writes Jess Worth. “It’s like finding out that you have got cancer, but then delaying going to the doctor’s for treatment for a few months because you want to repaint your house.”(6) This is but a particularly striking example of the ‘eyes wide shut’ syndrome that characterizes much of the response to climate change.(7) From government, media, the corporate sector, the world of education and the public comes a presenting accep- tance, oftentimes fulsome, of the severity of the looming crisis. This acceptance is coupled with an ill-preparedness to confront the deep personal change and societal transformation needed to have any chance of staving off the worst effects of global heating.
The Lost Key
But why are ‘eyes wide shut’?
First, as implied by the house painting analogy, we have become straitjacketed by economic growth fetishism. Across the mainstream political spectrum there is a deeply entrenched identification of progress with continued increase in Gross National Product. “To question growth is to oppose progress and those who do are immediately accused of wanting to take us back to the stone age, as if living in a mansion or cave were the only options.”(8) Hence, although it is clear that subjugating the planet to the demands of the market is rapidly devastating both ecosphere and ethnosphere, environmental advocates seeking influence often narrow their case to argue that renewable energy and green technology carry enormous growth potential. Collusion with the growth fetish in this way subordinates their environmental message to the earth-devouring development agenda. In schools and universities, the environmentalism that is most accept- able, often ‘education for sustainable development’ (ESD), embraces or stays mum about its stance on growth. Much ESD discourse has indeed become steeped in ‘business as usual’ assumptions by implicitly and sometimes explicitly interpreting development as connoting sustained economic growth. As such, it becomes part of the disease rather than part of the cure. If we accept the finiteness of the planet— that the planet is not an inexhaustible cornucopia—and if we interpret ‘sustainable development’ as ‘sustainable growth,’ then the ‘sustainable development’ label becomes oxymo- ronic, a contradiction in terms, a ‘self-contained non-sequitur between noun and modifier’.(9)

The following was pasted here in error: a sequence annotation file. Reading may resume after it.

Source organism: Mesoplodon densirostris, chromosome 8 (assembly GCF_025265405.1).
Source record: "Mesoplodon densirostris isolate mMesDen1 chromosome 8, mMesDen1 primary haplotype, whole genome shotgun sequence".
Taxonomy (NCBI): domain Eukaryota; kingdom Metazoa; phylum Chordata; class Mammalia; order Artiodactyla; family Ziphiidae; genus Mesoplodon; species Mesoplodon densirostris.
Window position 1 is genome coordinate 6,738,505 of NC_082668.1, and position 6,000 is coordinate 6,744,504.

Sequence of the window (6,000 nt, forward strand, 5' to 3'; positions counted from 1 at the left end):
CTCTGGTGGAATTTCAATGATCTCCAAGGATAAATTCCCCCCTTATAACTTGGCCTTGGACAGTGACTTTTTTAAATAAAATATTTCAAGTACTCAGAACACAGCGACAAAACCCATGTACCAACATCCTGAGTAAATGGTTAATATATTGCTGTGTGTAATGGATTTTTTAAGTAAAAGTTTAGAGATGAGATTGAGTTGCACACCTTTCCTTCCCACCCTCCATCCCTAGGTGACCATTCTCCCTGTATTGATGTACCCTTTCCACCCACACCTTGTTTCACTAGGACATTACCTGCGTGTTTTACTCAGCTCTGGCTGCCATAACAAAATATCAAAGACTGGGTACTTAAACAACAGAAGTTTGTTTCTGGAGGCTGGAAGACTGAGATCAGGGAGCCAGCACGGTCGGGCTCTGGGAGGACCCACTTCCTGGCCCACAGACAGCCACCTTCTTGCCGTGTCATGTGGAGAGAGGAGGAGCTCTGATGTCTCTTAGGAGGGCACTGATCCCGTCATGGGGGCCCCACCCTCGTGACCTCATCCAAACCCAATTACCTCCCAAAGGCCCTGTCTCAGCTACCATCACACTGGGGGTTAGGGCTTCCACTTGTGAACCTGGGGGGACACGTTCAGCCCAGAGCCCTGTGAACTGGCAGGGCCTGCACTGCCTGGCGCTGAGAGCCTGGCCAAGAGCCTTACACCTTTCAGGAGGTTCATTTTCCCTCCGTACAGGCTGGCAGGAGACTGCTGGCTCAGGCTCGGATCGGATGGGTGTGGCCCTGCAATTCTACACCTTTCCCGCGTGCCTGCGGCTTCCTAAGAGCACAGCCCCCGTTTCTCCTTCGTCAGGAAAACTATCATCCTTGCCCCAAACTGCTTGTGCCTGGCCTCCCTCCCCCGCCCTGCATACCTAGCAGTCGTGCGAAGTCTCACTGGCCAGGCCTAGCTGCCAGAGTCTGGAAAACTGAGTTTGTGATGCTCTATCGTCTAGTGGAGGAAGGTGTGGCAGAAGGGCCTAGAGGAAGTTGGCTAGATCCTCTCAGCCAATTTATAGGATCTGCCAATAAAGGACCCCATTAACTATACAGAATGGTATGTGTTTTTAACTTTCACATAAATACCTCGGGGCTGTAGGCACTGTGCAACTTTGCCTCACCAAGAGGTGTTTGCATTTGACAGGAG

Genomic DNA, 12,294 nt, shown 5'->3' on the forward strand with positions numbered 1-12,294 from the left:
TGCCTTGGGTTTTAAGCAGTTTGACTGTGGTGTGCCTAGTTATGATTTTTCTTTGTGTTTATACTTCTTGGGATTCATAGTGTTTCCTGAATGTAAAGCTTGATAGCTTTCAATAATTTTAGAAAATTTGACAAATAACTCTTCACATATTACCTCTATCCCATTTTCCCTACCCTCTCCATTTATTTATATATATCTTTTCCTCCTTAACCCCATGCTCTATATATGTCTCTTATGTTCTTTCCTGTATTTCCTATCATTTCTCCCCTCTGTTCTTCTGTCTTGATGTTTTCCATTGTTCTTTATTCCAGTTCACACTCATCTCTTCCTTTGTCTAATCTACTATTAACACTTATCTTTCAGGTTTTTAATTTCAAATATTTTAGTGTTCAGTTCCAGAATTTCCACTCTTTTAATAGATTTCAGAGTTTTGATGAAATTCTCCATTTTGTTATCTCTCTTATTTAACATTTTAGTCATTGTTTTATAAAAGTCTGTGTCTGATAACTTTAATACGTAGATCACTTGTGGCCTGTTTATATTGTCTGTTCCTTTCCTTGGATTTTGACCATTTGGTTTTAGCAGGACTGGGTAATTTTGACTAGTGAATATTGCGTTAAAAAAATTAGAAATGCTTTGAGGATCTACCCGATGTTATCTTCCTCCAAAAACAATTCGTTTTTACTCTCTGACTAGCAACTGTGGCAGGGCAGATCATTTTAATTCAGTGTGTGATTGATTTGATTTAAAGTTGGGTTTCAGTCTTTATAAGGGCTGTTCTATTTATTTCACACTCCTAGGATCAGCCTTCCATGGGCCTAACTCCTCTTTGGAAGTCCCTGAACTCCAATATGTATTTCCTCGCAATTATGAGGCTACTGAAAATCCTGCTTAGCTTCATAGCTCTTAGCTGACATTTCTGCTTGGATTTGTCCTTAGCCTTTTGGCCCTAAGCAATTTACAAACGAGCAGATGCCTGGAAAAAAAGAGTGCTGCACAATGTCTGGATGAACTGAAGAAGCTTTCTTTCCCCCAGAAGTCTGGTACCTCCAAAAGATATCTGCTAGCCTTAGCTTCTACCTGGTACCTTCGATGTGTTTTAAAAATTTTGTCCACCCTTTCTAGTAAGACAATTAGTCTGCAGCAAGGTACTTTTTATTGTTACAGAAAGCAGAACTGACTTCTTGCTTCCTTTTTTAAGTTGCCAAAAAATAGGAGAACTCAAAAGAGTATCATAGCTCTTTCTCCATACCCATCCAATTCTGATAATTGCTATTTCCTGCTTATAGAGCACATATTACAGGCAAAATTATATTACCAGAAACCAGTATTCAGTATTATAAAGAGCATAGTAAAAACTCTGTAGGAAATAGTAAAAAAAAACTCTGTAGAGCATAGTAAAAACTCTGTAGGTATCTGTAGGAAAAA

Second, people of the metaphorical North of the planet as well as elites in the South have become so immured in the myths we tell ourselves—not only the myth of unending growth but also the myth of ever upward progress, the myth of human centrality to existence (‘Our World’), the myth of separation from and dominance over nature – that runaway climate change threatens our very sense of who we are. It is too painful
to contemplate. Confronted by ever more dire accounts of a global climate lurching towards ever-deepening crisis and of the consequences for the human condition, we engage in cognitive dissonance—processes in which
the human psyche, while rationally acknowledging the threat we face, uses devices such as prevarication, pleasure seeking or quixotic hopefulness to avoid or slow an appropriate and proportionate response. Dissonance arises between the evidence we are presented with, and which part of ourselves accepts, and what the other part of us wants to be true as we cling to our individual and social identity. we then act like the man in the Sufi story who lost the key to his house: